US Supreme Court Makes Unprecedented Decision to Hear Oral Arguments Remotely
Starting next month, the U.S. Supreme Court will conduct oral arguments remotely and make live audio of the proceedings available to the public. The unprecedented decision highlights that even that the deep-rooted traditions of the Court are not immune from coronavirus (COVID-19).
The pandemic forced the Court to close to the public in early March. The Court also cancelled its March and April argument sessions, although the justices continued to issue opinions. Given the uncertainty surrounding COVID-19, the Court has chosen to embrace technology, something it has been reluctant to do in the past. The Court has repeatedly rejected calls to allow television cameras to record proceedings and previously only released audio recordings several days after oral arguments.
As announced by the Court, it will hear oral arguments by telephone conference on May 4, 5, 6, 11, 12 and 13 in a limited number of previously postponed cases. The following case are scheduled for remote oral argument in May:
- McGirt v. Oklahoma
- United States Patent and Trademark Office v. Booking.com B.V.
- Agency for International Development v. Alliance for Open Society International, Inc.
- Our Lady of Guadalupe School v. Morrissey-Berru and St. James School v. Biel
- Little Sisters of the Poor Saints Peter and Paul Home v. Pennsylvania and Trump v. Pennsylvania
- Chiafalo v. Washington
- Colorado Department of State v. Baca
- Barr v. American Association of Political Consultants, Inc.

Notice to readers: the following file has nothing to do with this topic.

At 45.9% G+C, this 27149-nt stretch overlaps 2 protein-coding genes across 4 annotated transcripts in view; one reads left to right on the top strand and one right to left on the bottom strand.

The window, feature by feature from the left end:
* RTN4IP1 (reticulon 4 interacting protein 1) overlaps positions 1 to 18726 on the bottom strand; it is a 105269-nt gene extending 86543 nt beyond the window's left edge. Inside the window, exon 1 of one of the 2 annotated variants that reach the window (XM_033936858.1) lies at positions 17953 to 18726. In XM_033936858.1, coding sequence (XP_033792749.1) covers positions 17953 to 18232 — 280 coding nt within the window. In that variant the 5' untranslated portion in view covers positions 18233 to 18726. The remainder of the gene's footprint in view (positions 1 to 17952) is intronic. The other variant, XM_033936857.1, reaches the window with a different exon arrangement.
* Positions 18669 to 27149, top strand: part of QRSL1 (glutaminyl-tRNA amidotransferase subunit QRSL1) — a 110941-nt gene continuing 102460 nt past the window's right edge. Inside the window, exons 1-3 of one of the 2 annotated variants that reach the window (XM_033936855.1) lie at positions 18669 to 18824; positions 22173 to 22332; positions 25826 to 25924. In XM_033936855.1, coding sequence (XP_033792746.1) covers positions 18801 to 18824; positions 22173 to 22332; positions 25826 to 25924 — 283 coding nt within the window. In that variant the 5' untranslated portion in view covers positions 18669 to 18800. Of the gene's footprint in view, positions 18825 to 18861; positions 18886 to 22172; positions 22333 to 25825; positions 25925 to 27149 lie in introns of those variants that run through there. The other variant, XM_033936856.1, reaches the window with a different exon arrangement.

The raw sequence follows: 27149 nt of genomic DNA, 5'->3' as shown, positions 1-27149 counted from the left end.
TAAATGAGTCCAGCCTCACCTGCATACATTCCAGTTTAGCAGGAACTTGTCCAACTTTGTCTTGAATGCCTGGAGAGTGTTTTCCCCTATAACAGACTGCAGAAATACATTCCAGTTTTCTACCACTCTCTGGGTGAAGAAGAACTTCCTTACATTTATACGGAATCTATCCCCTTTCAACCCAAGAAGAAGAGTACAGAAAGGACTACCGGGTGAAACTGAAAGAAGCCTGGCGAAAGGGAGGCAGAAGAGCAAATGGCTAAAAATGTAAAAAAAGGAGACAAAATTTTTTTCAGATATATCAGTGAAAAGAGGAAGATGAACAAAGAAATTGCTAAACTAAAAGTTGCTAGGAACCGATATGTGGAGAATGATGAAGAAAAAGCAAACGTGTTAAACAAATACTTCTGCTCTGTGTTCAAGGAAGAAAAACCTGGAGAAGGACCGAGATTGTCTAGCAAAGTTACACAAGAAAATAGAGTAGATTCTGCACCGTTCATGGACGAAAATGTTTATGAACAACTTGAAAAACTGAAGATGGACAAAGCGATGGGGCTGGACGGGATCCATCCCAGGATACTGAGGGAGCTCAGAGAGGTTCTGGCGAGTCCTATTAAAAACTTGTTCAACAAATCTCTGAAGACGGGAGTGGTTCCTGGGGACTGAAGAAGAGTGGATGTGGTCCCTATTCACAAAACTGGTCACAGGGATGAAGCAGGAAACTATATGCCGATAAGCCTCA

- Trump v. Vance
- Trump v. Mazars USA, LLP and Trump v. Deutsche Bank AG
The Justices and counsel will all participate remotely. The Court plans to provide a live audio feed of these arguments to news media, which can then broadcast them to the public.
Once the Court returns to the bench, it will be interesting to see whether it will cease the practice of broadcasting live audio of oral arguments. If so, this may be a case where the pandemic results in a permanent change for the better, leading to greater transparency at the country’s highest court.
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Congress of the United States begun and held at the City of New-York, on Wednesday the fourth of March, one thousand seven hundred and eighty nine.
THE Conventions of a number of the States, having at the time of their adopting the Constitution, expressed a desire, in order to prevent misconstruction or abuse of its powers, that further declaratory and restrictive clauses should be added: And as extending the ground of public confidence in the Government, will best ensure the beneficent ends of its institution.